Then the Intercolonial Railroad was
built. After that came the construc
tion of the great transcontinental en
terprise, the Canadian Pacific Railway,
and it selected St. John a' its Atlantic
terminus. Then the prophets said, "I
told you so," and hogan to hustle. The
problem how to get Canadian trade
through Canadian channels had nt last
been solved. There was no longer any
necessity for sending the business in n
round-about way when the ice had the
St. Lawrence River blocked so the
ships could not get up to Quebec and
Montreal for their cargoes.
The harbor of St. John has never
been frozen within tho recollection of
tho oldest inhabitant, say the people
of that city, which ls not true of any
other harbor south of Hatteras. When
the season of navigation closes on the
St. Lawrence tho freight ls hauled on
to St. John before lt is taken off the
cars.-St. Louis Globe-Democrat.
In Dar it ont .If rici.
"The recent work by Sir Harry
Johnston on the Uganda protectorate,"
said an African traveler a short, time
?ago,-?iba6- nerved -to -?how Hie -British
people that this country is one of thc
most interesting as well as one of the
mest valuable of British possessions.
"The total aroa Is 1-10,000 square
miles, and in this vast territory may be
found every aspect of negroid civiliza
tion. But its scenery is even moro
varied. How many people, for in
stance, would dream that there on tho
very equator is to be found a regular
Alpine range? Yet that is the fact, and
In this range is to be found the great
Mount Ruwenzori, rising probably 20,
000 feet lu the air, its summit always
enveloped in clouds, and covered with
snow and ice.
"The kingdom of Uganda is one of
the best organized and most civilized
African negro kingdoms. The Baganda
natives described as 'thc Japanese of
Central Africa,' are tall and muscular,
standing uvor six feet in height. They
are courteous and honest, their chief
vice being drunkenness. They make
excellent soldiers. .
"On tho western slope of Mount
Elgon arc to be found the Masaba, de
graded and SImianlikc negroes, who
are "wilder oven than tho Congo dwarfs.
They arc hostile and probably repre
sent the most aboriginal race of Ne
groes In Africa,
"Cannibalism is practically unknown
among the different races, although
some tribes devour the raw flesh of
animals immediately after killing. The
chiefs arc worshiped as spirits, and
generally, are buried in tho huts in
which they lived. In some cases, how
ever, the corpses arc exposed and are
devoured by hyenas."-New York Trib
une.
Knch Month's Unlucky Day?.
Each month has its set of days that
arc thought to be unlucky. A Phila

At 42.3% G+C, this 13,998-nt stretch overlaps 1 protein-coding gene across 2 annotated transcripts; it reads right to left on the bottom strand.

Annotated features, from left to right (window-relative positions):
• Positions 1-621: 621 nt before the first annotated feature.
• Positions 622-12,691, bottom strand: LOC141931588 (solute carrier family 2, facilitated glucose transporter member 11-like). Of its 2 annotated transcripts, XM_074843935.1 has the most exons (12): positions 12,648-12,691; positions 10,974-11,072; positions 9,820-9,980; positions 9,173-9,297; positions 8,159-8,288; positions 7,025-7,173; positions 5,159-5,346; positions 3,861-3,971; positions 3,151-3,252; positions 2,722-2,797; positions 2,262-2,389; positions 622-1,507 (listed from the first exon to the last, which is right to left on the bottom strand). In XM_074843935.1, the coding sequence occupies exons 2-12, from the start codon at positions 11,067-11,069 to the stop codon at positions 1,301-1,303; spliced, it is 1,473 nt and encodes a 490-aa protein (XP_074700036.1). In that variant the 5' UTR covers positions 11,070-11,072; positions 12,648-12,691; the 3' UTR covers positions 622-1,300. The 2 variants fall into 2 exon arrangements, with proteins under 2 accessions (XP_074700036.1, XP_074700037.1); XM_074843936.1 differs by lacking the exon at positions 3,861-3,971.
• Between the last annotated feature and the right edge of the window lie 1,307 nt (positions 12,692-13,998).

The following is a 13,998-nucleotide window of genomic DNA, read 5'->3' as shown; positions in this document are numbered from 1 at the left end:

delphia woman possesses a "Book of
Precedents," printed in Londou In
1010, which contains a calendar with
the unlucky days of the year all
marked "B." This mark "signlfieth
such dares as the Egyptian note to
be dangerous to begin or take any th inj
in hand, as to take a journey or any
such like thing."
Thc unlucky days are:
January 1, 2, 5. 10, 15, 17. 19.
' February 7, 10, 17, 27, 28. _
March lu, 10, 28.
April 7; 10, 10, 20, 21.
May 7, 15, 20.
June 4, 10, 22.
July 15, 20.
August 1, 19, 20, 29, 30.
September 3, 4, 0, 7, 21, 22.
October 4, 10, 24.
November 5, 0, 28, 29.
December C, 7, 9, 15, 17, 22,-Pbila
delphia Record.
Wouldn't Work Overtime.
An extraordinary story of an ele
phant employed in a timber yard is
told in Animal Life. A number of loss
had to be moved by bim, and only one
remained when the bell rang for ceas
ing work. Of course the elephant
knew the bell and what it meant, and
was sauntering away, when the fore
man bade him move the last log. He
did not object, but, with all his tug
ging and straining, did not manage to
iift it. Seeing this, the foreman called
up ?a second elephaut to help, but even
the two together did no good-tho log
could not be stirred. It must be left.
Next dny, to the foreman's astonish
ment, when thc bell rang for beginning
vvork the first elephant marched
straight up to the log, lifted it quite
e.-tsily, and carried it to its proper
place.
1
USE TAYLOR'S Sj
Pay of Army Officers.
According to Brigadier General A. E.
Bates, paymaster general U. S. A., the
pay of army officers prior to July,
1870, was made up of items of pay,
servants' pay, and clothing and ra
tions. The following was the monthly
aggregate of pay and allowances in
181S: Major general, $364; brigadier
general, $232; colonel, cavalry, $159;
colonel, artillery, $138; colonel, in